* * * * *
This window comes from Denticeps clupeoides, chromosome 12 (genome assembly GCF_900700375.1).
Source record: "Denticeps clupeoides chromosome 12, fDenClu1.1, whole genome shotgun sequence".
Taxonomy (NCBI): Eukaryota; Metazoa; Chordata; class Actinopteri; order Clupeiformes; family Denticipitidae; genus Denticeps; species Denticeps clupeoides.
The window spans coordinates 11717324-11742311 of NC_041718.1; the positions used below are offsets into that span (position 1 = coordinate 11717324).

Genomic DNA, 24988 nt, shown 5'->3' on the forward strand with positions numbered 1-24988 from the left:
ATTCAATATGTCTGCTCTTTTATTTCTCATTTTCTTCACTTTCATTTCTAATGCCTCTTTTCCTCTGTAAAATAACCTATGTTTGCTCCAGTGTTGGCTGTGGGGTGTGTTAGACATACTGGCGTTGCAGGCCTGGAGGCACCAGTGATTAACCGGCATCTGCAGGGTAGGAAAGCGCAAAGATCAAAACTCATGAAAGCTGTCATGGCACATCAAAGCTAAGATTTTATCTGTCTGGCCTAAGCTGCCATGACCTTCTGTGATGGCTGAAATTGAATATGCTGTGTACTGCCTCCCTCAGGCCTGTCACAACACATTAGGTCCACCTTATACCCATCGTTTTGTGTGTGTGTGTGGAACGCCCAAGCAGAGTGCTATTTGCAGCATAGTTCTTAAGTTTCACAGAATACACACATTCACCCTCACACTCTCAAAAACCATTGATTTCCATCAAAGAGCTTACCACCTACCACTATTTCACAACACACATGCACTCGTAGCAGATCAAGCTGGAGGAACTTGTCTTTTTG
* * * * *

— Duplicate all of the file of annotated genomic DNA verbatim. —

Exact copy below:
This window comes from Denticeps clupeoides, chromosome 12 (genome assembly GCF_900700375.1).
Source record: "Denticeps clupeoides chromosome 12, fDenClu1.1, whole genome shotgun sequence".
Taxonomy (NCBI): Eukaryota; Metazoa; Chordata; class Actinopteri; order Clupeiformes; family Denticipitidae; genus Denticeps; species Denticeps clupeoides.
The window spans coordinates 11717324-11742311 of NC_041718.1; the positions used below are offsets into that span (position 1 = coordinate 11717324).

Genomic DNA, 24988 nt, shown 5'->3' on the forward strand with positions numbered 1-24988 from the left:
ATTCAATATGTCTGCTCTTTTATTTCTCATTTTCTTCACTTTCATTTCTAATGCCTCTTTTCCTCTGTAAAATAACCTATGTTTGCTCCAGTGTTGGCTGTGGGGTGTGTTAGACATACTGGCGTTGCAGGCCTGGAGGCACCAGTGATTAACCGGCATCTGCAGGGTAGGAAAGCGCAAAGATCAAAACTCATGAAAGCTGTCATGGCACATCAAAGCTAAGATTTTATCTGTCTGGCCTAAGCTGCCATGACCTTCTGTGATGGCTGAAATTGAATATGCTGTGTACTGCCTCCCTCAGGCCTGTCACAACACATTAGGTCCACCTTATACCCATCGTTTTGTGTGTGTGTGTGGAACGCCCAAGCAGAGTGCTATTTGCAGCATAGTTCTTAAGTTTCACAGAATACACACATTCACCCTCACACTCTCAAAAACCATTGATTTCCATCAAAGAGCTTACCACCTACCACTATTTCACAACACACATGCACTCGTAGCAGATCAAGCTGGAGGAACTTGTCTTTTTG